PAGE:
Psychosocial processing took a different track in New Bataan the day before. Eric Batican, COPERS External Director, led a team that he prepared to work with people who had escaped the deadly flashflood. Some of them still had members of their family missing. They were staying at an evacuation camp that, upon Eric’s arrival, virtually emptied on account of Senator Jinggoy Estrada staging a program a few blocks away. Eric’s team worked with the 157 families that chose to remain in the camp. With more space to work in groups, the session for psychological first aid proceeded in an orderly manner. The team even had the luxury of wrapping things up with an assembly for a short program and relief distribution from the meager supply we had loaded in the van.
Therapeutic art for children in New Bataan.
People in distress could be forgiven for not fully appreciating sometimes that what we volunteer psychologists do is a form of relief also. We find that getting there with token material relief for them eases rapport building. People in distress are a lot more ready to share the burden of difficult emotions when you hand over a bottle of water, a serviceable jacket, a couple of new underwear, or a food pack. So before we head out to help people in disaster, we try to put together stuff that they would need. Our students pitch in. They would be the first to hit the establishments all around the campus for donations to disaster survivors. All these they would deliver at the office as they sign up to volunteer for deployment out there in the affected communities.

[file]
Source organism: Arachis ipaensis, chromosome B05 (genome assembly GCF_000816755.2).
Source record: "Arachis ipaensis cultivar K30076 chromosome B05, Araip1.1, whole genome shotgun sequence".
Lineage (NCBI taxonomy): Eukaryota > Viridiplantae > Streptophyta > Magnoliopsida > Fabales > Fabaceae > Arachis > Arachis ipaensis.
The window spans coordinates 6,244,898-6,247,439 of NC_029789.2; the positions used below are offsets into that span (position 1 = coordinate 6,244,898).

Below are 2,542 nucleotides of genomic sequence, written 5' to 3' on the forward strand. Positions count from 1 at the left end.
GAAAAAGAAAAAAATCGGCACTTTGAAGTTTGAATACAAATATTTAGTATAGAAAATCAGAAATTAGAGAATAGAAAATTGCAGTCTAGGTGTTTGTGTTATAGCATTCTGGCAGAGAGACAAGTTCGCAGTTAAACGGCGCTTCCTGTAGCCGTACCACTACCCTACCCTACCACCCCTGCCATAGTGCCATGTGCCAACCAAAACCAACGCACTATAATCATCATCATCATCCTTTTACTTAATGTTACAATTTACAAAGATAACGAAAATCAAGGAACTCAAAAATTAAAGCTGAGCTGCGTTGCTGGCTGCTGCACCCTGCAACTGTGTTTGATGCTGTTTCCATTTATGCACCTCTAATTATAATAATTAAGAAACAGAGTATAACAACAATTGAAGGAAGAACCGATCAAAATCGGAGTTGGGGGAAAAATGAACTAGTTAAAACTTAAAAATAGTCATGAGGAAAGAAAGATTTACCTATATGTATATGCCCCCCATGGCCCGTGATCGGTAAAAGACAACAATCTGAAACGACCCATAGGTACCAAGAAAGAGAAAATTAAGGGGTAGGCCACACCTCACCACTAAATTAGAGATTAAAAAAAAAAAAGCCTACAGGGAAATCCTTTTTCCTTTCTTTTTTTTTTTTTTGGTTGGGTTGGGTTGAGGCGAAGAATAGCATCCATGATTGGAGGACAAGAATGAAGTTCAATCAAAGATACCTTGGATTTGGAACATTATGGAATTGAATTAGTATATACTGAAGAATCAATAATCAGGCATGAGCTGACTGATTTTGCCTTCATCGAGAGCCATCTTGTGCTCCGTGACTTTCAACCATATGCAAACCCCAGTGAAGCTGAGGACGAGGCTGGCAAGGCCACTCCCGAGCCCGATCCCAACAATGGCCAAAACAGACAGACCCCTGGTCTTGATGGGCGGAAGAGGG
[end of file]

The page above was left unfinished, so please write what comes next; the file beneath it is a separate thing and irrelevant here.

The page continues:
COPERS External Director Ericson Batican leads the orderly relief distribution after the delivery of psychological first aid to 157 families in the Andap evacuation center.
While in New Bataan that day, Eric’s team worked with the Army troops also. Charlie Company had been literally put out of commission – four soldiers died, seven were missing, and 22 were in the hospital with broken bones and a lot of wounds. They had gotten caught in a sudden flashflood while trying to evacuate the residents of Barangay Andap in New Bataan. What was left of the battalion was bravely trying to carry on, severely undermanned and overcome with grief over their fallen comrades.
COPERS affiliate Pearl Asenjo debriefs a soldier at the evacuation center in New Bataan. COPERS also undertook CISD on this soldier’s wounded comrades who were recuperating at the Panacan Station Hospital.